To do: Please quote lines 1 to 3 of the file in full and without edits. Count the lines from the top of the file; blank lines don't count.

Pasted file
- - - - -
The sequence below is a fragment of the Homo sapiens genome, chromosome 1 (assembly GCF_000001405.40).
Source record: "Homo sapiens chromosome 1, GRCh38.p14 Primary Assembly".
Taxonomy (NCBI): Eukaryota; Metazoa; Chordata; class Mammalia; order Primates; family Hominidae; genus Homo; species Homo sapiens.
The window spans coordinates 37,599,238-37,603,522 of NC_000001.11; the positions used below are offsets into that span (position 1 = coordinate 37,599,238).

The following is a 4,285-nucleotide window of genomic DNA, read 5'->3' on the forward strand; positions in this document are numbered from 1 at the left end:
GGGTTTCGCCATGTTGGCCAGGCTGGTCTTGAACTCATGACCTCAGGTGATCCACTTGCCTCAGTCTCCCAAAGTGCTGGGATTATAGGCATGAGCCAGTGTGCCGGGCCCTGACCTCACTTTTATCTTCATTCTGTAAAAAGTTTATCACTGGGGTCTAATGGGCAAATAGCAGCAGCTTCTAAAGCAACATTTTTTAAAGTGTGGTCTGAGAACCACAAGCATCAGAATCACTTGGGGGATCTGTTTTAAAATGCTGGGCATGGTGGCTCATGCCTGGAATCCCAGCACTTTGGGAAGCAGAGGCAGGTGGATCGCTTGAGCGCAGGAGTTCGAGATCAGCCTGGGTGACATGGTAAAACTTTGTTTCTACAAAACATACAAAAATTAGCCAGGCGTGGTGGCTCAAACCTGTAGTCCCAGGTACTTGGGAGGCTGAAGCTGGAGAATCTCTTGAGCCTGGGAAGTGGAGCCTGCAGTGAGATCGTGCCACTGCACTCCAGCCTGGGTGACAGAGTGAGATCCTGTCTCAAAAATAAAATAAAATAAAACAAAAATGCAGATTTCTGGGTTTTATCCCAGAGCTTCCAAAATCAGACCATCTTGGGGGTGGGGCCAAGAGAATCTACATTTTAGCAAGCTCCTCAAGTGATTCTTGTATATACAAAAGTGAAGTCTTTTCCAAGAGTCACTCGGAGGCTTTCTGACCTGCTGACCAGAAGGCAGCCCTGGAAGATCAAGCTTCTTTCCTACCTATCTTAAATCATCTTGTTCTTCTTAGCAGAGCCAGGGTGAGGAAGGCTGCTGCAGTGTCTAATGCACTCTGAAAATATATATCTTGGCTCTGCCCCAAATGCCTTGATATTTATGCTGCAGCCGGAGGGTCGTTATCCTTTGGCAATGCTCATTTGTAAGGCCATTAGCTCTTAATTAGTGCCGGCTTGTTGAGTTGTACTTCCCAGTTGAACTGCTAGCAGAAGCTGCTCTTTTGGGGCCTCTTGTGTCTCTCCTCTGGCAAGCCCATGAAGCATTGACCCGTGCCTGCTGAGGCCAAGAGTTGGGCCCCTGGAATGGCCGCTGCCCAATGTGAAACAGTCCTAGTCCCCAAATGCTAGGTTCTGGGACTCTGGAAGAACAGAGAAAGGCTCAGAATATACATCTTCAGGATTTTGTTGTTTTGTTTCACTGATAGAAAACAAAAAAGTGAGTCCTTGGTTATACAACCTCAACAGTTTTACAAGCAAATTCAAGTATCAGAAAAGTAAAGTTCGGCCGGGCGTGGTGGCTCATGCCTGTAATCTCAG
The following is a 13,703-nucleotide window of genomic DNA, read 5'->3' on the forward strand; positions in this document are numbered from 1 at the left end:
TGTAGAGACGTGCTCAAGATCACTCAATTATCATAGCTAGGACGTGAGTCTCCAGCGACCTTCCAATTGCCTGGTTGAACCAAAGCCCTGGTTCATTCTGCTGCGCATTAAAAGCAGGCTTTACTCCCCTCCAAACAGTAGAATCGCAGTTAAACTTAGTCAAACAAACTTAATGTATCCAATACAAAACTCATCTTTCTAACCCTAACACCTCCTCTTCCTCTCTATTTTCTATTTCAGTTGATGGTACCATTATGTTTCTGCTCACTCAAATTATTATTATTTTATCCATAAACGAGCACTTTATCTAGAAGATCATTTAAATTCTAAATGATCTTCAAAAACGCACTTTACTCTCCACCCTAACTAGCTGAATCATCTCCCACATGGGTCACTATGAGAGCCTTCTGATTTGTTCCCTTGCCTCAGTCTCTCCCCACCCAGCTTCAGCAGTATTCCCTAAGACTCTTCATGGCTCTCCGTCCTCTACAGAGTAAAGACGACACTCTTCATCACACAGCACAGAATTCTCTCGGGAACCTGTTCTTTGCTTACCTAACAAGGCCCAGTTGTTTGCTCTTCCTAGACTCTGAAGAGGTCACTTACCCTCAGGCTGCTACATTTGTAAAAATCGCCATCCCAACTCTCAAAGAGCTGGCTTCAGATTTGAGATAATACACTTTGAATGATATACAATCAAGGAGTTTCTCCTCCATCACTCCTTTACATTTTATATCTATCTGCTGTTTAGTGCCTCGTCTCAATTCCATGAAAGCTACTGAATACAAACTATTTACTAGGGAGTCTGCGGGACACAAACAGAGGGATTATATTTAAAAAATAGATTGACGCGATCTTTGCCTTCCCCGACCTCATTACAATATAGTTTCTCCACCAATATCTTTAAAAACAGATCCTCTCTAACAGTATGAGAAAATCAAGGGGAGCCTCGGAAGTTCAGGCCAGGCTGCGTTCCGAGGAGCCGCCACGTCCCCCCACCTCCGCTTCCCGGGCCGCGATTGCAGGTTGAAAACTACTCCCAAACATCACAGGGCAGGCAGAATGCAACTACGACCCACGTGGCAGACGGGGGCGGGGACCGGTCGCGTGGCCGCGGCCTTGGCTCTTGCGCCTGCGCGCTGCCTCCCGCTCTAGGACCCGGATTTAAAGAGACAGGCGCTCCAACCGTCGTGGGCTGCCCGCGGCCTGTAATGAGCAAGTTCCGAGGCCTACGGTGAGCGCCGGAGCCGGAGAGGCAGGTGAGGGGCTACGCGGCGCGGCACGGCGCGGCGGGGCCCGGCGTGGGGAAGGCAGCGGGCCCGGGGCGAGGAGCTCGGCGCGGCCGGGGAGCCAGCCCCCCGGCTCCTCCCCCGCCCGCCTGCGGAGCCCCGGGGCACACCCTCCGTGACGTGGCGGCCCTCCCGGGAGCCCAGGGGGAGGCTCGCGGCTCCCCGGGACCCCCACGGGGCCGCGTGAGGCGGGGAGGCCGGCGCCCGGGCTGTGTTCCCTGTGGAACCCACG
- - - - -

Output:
The sequence below is a fragment of the Homo sapiens genome, chromosome 1 (assembly GCF_000001405.40).
Source record: "Homo sapiens chromosome 1, GRCh38.p14 Primary Assembly".
Taxonomy (NCBI): Eukaryota; Metazoa; Chordata; class Mammalia; order Primates; family Hominidae; genus Homo; species Homo sapiens.